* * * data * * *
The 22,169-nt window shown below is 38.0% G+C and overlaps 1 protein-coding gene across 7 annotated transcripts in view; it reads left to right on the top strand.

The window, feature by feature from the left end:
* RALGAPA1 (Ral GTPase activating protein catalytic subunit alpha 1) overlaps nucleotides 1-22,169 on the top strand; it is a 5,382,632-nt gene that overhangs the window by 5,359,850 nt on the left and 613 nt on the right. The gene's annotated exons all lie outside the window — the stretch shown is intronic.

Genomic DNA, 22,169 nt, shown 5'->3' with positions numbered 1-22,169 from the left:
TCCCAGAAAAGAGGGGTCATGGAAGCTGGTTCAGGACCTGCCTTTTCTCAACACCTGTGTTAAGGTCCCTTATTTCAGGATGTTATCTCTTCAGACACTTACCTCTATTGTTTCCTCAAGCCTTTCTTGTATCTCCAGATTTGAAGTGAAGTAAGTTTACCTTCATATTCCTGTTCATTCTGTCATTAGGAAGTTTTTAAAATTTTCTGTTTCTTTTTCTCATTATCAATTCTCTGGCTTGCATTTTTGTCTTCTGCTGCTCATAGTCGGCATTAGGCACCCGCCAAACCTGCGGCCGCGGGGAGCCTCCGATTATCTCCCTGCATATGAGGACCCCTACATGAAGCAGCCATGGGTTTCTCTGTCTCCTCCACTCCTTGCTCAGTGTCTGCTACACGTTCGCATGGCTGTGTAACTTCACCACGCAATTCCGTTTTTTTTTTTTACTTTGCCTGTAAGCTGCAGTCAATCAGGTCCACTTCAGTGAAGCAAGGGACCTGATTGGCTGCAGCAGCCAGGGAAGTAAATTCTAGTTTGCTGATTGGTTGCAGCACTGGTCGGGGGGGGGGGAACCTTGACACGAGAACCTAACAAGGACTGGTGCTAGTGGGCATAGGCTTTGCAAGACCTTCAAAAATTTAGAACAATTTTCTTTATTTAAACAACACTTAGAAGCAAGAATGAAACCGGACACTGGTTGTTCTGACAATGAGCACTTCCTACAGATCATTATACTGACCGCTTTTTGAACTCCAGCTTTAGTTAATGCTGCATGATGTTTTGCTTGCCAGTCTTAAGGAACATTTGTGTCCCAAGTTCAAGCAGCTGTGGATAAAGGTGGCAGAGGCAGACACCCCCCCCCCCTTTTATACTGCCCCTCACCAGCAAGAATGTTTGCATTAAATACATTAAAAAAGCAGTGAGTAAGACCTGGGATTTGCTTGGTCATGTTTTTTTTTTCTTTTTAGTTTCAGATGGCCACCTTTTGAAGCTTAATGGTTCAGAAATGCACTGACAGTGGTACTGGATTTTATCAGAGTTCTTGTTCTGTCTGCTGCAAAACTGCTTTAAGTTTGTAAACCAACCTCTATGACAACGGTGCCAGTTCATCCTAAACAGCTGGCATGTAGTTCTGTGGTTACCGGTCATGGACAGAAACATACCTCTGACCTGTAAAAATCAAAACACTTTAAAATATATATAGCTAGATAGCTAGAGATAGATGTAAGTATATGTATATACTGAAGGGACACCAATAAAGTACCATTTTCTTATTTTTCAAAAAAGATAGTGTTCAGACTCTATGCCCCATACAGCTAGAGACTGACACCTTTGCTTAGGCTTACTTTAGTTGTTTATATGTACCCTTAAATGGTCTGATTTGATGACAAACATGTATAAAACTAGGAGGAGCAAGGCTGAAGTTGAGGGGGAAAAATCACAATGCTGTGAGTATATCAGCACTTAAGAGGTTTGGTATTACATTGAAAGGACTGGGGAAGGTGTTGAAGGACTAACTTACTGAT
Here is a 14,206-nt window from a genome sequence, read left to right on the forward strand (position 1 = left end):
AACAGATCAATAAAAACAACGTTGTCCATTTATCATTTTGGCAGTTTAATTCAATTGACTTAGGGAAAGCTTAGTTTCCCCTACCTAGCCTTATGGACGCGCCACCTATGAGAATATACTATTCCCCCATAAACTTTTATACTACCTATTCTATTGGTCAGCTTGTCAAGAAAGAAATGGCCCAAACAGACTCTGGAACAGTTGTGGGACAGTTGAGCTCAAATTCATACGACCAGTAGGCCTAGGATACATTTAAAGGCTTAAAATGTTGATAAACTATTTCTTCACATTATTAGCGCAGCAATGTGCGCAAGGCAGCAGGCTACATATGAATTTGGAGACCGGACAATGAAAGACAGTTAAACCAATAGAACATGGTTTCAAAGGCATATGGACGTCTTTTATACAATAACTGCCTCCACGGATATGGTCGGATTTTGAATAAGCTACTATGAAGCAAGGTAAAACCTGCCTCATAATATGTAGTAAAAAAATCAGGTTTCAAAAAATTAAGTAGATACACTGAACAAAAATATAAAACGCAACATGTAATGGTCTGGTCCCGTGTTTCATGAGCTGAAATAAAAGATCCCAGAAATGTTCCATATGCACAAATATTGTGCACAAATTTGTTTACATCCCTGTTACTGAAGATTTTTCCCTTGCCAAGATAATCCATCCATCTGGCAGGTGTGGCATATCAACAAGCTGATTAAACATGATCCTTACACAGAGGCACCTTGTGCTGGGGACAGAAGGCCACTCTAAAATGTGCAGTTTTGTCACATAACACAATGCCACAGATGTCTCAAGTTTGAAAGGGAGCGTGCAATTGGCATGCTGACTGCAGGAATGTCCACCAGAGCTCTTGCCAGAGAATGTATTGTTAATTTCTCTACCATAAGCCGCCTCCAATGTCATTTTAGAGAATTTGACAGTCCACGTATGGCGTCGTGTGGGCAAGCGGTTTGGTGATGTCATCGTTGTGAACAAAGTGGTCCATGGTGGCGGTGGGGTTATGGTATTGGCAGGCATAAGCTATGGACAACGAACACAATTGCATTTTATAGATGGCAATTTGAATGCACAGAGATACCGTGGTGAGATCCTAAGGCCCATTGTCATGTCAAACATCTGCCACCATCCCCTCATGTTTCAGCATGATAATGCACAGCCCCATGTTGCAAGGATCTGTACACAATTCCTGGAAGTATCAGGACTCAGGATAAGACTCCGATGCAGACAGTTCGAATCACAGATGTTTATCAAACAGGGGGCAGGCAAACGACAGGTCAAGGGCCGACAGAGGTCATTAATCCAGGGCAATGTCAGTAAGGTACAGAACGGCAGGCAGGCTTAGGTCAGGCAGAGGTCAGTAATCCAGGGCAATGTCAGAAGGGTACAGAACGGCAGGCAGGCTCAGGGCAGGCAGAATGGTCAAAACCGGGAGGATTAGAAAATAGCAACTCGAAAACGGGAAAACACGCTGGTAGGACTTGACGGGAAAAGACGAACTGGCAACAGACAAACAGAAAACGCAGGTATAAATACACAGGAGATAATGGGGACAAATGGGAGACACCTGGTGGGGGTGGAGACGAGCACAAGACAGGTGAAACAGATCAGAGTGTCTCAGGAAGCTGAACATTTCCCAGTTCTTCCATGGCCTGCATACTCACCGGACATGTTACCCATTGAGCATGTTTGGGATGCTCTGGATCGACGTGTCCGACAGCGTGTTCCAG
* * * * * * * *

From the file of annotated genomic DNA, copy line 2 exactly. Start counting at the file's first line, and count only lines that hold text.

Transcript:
The window, feature by feature from the left end: